Make it a safe and enjoyable holiday

2009-12-12 13:12

DOES the idea of going on a long December holiday break make you feel all giddy with excitement? Maybe your “must have” holiday items are already in your bag.

But have you thought about the property you’ll be leaving behind? Have you ensured that you and your family will be protected while away?

Alexander Forbes Insurance managing director Gari Dombo says: “If you want an undisturbed holiday with your family, secure your home and ensure that there are no gaps in your insurance cover.”

It is easy to get caught up in the excitement of the festive season, so make safety your number one priority these holidays.
Safeguard your home

Nothing spoils a holiday like finding out that your home has been broken into or a leaking roof has damaged your property.

Even worse is discovering, too late, that your insurance company will not pay because your insurance is not up-to-date.

In short, “there is quite a bit that you need to think about and do if you are to enjoy your well-earned break without irritation,” says Dombo.

Dombo provides the following tips:
Ensure that all the security arrangements like alarm, armed response, security doors required by your ­insurer are installed at your home.

Inform family, friends or a trustworthy neighbour of your holiday plans. Request that they switch on lights, cut the lawn, feed pets and remove newspapers from the driveway.

If you do not have a person staying on the premises it is often a good idea to empty the fridge and freezer, check the geyser for leaks, ensure that plugs are not left in sinks with leaking taps and switch off the main distribution box.

Some new alarm systems have a dial-in feature which allows you to switch lights on and off from anywhere in the world using your cell phone. Alternatively, use outdoor lights with day or night switches on them.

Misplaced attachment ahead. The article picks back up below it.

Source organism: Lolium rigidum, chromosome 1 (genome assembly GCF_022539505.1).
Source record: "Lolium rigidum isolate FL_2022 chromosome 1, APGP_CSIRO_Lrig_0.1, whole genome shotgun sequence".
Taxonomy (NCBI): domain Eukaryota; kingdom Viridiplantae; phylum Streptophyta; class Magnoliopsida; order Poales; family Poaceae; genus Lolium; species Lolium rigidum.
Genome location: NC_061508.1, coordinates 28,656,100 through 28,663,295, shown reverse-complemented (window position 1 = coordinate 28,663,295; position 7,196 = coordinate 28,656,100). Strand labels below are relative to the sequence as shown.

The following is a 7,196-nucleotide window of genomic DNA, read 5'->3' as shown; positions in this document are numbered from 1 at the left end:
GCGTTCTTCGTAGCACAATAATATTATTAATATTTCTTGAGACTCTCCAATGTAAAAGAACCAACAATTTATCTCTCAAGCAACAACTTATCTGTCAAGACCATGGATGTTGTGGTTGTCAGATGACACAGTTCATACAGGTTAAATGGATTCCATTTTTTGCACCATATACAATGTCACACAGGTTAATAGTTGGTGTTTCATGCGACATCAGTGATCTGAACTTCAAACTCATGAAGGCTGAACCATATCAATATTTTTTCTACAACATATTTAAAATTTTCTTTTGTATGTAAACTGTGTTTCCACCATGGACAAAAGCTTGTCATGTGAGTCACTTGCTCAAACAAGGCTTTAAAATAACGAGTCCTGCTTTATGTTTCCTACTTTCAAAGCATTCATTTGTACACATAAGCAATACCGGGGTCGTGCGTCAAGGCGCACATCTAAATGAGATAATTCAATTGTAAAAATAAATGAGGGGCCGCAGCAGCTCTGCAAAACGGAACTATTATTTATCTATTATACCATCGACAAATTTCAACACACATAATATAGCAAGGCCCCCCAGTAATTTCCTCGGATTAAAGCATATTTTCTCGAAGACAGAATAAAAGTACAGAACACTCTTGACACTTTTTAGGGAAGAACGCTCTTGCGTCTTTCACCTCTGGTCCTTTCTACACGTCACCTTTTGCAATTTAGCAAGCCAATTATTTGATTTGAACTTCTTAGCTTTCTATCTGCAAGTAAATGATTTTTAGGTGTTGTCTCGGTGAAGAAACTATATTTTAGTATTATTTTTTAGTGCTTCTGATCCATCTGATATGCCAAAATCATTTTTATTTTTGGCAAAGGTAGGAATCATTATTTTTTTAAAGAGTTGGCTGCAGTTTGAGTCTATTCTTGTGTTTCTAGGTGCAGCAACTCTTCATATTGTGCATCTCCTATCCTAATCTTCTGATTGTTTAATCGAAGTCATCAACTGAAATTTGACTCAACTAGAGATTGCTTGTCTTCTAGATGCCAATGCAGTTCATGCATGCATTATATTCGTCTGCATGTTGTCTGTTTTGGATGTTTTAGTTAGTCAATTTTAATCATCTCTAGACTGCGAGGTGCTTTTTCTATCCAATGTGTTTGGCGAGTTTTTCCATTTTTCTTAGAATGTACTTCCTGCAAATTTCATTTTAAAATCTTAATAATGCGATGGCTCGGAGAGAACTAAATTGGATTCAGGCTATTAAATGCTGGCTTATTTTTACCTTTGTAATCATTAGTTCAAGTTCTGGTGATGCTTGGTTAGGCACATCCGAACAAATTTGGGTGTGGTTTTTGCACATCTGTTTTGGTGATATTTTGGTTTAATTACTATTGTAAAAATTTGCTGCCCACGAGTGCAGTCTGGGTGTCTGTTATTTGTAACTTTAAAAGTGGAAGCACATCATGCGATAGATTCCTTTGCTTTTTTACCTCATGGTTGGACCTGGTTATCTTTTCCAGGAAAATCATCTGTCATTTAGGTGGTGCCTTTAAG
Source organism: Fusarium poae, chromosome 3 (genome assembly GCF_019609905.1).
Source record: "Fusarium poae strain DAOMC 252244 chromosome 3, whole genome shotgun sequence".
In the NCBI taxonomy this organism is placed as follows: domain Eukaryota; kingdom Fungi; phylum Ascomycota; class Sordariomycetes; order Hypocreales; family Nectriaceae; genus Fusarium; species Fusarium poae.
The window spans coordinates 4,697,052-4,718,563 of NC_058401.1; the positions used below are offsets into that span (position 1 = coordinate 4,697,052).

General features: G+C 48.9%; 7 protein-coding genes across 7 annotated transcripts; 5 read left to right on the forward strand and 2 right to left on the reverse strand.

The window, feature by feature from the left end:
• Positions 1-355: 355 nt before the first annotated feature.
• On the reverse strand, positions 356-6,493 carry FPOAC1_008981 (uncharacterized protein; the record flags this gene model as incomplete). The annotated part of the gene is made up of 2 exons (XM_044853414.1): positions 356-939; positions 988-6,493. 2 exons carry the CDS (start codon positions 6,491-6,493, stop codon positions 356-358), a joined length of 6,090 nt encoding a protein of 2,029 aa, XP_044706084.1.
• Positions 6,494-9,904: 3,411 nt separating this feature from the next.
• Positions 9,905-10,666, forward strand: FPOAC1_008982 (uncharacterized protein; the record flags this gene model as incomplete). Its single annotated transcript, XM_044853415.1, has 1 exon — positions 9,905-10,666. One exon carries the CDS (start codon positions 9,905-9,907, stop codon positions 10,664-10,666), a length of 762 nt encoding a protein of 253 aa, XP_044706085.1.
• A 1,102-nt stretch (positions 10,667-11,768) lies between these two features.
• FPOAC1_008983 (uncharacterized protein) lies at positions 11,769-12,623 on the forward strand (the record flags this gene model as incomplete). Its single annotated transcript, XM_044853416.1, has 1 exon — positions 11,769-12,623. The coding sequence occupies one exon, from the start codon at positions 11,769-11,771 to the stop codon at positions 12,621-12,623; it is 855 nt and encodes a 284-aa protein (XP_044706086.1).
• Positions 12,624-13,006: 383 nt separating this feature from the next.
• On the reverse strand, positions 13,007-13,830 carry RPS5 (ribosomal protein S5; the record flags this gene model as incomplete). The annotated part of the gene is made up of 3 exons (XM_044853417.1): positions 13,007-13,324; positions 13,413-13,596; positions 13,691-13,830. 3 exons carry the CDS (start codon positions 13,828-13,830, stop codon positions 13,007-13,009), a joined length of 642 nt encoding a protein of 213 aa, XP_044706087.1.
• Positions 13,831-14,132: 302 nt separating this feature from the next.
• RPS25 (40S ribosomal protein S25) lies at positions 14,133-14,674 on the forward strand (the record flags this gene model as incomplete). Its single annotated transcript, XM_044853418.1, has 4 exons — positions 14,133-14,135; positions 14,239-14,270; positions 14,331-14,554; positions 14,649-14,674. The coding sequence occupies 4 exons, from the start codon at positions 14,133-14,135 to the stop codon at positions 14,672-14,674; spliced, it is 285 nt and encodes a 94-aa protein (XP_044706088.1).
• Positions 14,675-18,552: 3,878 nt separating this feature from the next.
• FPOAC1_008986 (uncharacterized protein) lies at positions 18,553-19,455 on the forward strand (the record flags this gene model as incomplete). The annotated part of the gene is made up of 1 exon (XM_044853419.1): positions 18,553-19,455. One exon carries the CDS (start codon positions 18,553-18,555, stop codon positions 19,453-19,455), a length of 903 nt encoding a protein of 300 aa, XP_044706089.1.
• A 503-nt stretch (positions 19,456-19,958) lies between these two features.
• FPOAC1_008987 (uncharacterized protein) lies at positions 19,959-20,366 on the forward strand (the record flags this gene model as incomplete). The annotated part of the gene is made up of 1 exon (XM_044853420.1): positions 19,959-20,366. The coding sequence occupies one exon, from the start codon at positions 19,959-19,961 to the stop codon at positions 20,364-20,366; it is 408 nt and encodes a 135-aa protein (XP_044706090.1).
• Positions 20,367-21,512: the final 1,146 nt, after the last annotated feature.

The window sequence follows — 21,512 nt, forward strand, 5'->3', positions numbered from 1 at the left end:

Make sure any vehicles left on the property are locked up in a secure garage.

Removing the battery, wheels or distributor is also an effective deterrent against theft.

After your home is secured, consider the security of any property you will be taking with you.

Safety for your luggage
An online survey conducted by global online travel booking service, revealed that 53% of South African travellers would rather deal with the possibility of contracting swine flu than run the risk of losing their luggage.

“Although Acsa (Airports Company South Africa) and the airlines have worked hard over the last year to curb theft and misplaced luggage, it is clear that this is still a big fear for both South African and global travellers,” says Stephan Ekbergh, the chief executive and founder of Travelstart.

In 2007 about 40 million items of luggage were reported lost globally. This figure decreased to 32 million last year.

“In South Africa about 10 000 personal items were reported lost or stolen last year, and this does not include damaged and stolen luggage.

Few passengers seem to know that if their luggage is lost, damaged or merely delayed for more than four hours, they are entitled to compensation,” says Ekbergh.

To ensure safety for your luggage, Ekbergh advises that:

Where possible, travel only with carry-on luggage and take a spare set of clothing in case your check-in luggage is lost.